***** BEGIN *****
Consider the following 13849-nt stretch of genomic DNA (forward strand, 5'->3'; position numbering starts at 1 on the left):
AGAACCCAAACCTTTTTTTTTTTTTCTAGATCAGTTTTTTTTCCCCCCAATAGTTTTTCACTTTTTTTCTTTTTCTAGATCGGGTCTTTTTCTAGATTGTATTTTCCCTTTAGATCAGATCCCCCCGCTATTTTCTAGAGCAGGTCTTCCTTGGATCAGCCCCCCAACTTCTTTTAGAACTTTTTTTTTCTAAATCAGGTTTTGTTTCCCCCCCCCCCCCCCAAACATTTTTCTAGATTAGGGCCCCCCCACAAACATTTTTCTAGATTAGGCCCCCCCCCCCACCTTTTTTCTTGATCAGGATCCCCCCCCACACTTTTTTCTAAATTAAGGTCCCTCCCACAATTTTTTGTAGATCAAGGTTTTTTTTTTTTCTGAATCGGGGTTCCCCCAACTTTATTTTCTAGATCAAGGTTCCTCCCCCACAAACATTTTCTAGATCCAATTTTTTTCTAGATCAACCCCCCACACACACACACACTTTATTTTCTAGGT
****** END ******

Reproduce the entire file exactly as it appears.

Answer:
Consider the following 13849-nt stretch of genomic DNA (forward strand, 5'->3'; position numbering starts at 1 on the left):
AGAACCCAAACCTTTTTTTTTTTTTCTAGATCAGTTTTTTTTCCCCCCAATAGTTTTTCACTTTTTTTCTTTTTCTAGATCGGGTCTTTTTCTAGATTGTATTTTCCCTTTAGATCAGATCCCCCCGCTATTTTCTAGAGCAGGTCTTCCTTGGATCAGCCCCCCAACTTCTTTTAGAACTTTTTTTTTCTAAATCAGGTTTTGTTTCCCCCCCCCCCCCCCAAACATTTTTCTAGATTAGGGCCCCCCCACAAACATTTTTCTAGATTAGGCCCCCCCCCCCACCTTTTTTCTTGATCAGGATCCCCCCCCACACTTTTTTCTAAATTAAGGTCCCTCCCACAATTTTTTGTAGATCAAGGTTTTTTTTTTTTCTGAATCGGGGTTCCCCCAACTTTATTTTCTAGATCAAGGTTCCTCCCCCACAAACATTTTCTAGATCCAATTTTTTTCTAGATCAACCCCCCACACACACACACACTTTATTTTCTAGGT